clock menu more-arrow no yes mobile

Filed under:

Trump loves how North Koreans treat Kim Jong Un: “I want my people to do the same”

It’s the latest compliment he’s paid the North Korean dictator.

U.S. President Trump Meets North Korean Leader Kim Jong-un During Landmark Summit In Singapore
North Korean leader Kim Jong Un meets with US President Donald Trump.
Kevin Lim/The Strait Times/Handout/Getty Images
Li Zhou is a politics reporter at Vox, where she covers Congress and elections. Previously, she was a tech policy reporter at Politico and an editorial fellow at the Atlantic.

After President Donald Trump heaped lavish praise on North Korean leader Kim Jong Un’s intellect and personality earlier this week following their historic summit, he raised more eyebrows on Friday by suggesting that he wanted Americans to defer to him the same way North Koreans do to Kim.

“He’s the head of a country, and I mean, he’s the strong head, don’t let anyone think anything different,” Trump said during an interview on Fox & Friends. “He speaks and his people sit up at attention. I want my people to do the same.”

When asked whether Kim could be a guest at the White House soon, Trump said, “I think it’s something that could happen.” He also seemed to tout Kim’s firing of multiple generals shortly before their meeting. “I think he fired at least [three generals],” Trump said.

These comments are the latest in a series of compliments Trump has given Kim in the wake of the summit between the two leaders on Tuesday. Trump had even joked during the summit that an anchor on North Korean state television, which broadcasts propaganda on behalf of Kim, praised Kim even more generously than Fox News did for Trump, according to Washington Post reporting.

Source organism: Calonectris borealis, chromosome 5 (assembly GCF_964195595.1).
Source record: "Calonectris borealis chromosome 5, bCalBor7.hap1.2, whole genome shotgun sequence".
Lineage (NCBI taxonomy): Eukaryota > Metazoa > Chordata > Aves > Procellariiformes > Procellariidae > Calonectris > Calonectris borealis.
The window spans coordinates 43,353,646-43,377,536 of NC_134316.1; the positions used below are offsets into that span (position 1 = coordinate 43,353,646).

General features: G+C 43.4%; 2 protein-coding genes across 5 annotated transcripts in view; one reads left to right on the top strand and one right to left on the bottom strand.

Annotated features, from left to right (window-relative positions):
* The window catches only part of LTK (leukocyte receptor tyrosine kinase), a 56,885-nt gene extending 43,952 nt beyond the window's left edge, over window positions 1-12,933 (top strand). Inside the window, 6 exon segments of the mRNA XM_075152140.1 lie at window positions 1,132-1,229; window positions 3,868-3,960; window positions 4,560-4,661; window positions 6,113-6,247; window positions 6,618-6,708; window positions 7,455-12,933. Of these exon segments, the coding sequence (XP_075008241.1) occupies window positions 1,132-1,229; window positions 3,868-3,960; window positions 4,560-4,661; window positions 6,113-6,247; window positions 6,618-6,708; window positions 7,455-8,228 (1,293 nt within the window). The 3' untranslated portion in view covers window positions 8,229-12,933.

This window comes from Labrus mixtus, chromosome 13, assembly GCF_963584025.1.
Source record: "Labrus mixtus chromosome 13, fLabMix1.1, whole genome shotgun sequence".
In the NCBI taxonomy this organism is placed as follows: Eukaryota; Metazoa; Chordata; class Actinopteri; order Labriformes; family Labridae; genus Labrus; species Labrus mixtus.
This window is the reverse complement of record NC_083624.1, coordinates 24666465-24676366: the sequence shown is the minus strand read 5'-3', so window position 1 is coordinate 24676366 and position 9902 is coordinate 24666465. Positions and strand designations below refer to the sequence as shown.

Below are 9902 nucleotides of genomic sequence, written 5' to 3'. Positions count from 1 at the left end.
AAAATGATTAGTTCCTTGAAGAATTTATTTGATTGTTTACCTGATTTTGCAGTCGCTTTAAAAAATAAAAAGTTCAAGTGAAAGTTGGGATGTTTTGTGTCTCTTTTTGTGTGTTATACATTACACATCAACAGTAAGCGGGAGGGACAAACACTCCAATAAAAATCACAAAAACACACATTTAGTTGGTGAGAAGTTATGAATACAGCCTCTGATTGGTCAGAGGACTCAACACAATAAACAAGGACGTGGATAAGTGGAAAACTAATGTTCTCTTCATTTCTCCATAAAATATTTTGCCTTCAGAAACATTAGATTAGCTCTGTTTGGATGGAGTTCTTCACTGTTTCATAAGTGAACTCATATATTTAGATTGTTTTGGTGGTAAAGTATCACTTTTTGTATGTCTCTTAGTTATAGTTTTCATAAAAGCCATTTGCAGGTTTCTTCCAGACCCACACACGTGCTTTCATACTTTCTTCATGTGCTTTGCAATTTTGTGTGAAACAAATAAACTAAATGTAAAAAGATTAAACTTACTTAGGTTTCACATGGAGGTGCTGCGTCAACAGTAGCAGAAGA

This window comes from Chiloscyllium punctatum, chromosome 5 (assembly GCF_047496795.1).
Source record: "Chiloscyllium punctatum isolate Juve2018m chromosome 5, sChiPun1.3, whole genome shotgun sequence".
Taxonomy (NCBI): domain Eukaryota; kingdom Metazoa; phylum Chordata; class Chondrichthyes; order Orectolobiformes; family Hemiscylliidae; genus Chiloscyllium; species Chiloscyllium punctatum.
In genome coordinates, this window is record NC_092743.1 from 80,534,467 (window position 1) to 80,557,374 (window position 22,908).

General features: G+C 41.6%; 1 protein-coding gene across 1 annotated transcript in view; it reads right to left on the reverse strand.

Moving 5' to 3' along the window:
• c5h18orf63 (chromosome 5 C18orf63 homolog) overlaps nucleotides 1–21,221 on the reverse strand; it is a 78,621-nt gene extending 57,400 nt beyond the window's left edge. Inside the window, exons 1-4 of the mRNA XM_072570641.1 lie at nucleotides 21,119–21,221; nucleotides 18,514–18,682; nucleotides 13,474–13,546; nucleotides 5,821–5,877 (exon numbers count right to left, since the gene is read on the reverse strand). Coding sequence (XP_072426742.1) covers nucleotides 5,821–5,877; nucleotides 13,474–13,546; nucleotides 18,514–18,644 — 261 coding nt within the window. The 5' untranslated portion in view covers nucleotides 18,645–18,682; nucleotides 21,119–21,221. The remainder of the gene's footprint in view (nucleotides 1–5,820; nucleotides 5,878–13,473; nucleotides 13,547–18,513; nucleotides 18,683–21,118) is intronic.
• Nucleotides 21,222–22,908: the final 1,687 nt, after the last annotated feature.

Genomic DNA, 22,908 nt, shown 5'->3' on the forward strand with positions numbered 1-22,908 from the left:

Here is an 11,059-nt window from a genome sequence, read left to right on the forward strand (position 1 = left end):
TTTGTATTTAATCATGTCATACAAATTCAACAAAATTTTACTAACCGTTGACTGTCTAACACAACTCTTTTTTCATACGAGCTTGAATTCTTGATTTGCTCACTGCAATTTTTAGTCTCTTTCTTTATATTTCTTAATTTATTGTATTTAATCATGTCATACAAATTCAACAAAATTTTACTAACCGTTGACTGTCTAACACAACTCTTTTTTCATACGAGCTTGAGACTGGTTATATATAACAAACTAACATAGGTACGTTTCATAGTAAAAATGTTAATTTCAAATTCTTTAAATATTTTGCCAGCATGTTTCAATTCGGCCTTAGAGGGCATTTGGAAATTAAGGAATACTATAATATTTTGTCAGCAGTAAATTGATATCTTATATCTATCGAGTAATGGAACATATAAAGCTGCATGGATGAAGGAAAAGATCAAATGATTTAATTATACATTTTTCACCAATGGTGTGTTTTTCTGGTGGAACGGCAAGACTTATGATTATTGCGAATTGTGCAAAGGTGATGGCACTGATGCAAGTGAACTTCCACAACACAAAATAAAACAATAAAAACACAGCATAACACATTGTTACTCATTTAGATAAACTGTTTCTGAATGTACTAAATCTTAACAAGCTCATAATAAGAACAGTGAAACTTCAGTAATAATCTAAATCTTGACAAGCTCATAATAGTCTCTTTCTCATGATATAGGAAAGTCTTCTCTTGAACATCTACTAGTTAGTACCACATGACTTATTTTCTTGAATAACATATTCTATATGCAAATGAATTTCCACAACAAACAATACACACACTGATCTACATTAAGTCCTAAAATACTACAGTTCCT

Later on Friday morning, Trump clarified that he was only joking when he said that Americans should “sit up at attention” for him the same way North Koreans do for Kim. “I’m kidding. You don’t understand sarcasm,” he told reporters.

Trump’s effusive praise of Kim, a brutal dictator, has stunned many. Republican lawmakers seemed to struggle with how to respond to this topic when pressed by Vox’s Tara Golshan earlier this week.

North Korea’s history of human rights abuses is well-established. According to a 2017 International Bar Association report, there has been evidence of ”systematic murder (including infanticide), torture, persecution of Christians, rape, forced abortions, starvation and overwork leading to countless deaths,” and other crimes against humanity. That same report said that the Kim regime has “designed and perpetuated a brutal, totalitarian regime, a signature feature of which is a network of political prisons that has no parallel in the world today.”

As ABC News points out, Trump’s seeming veneration of Kim marks a significant turnaround from his remarks at the United Nations last fall. “No one has shown more contempt for other nations and for the well-being of their own people than the depraved regime in North Korea,” Trump said, at the time. “It is responsible for the starvation deaths of millions of North Koreans, and for the imprisonment, torture, killing, and oppression of countless more.”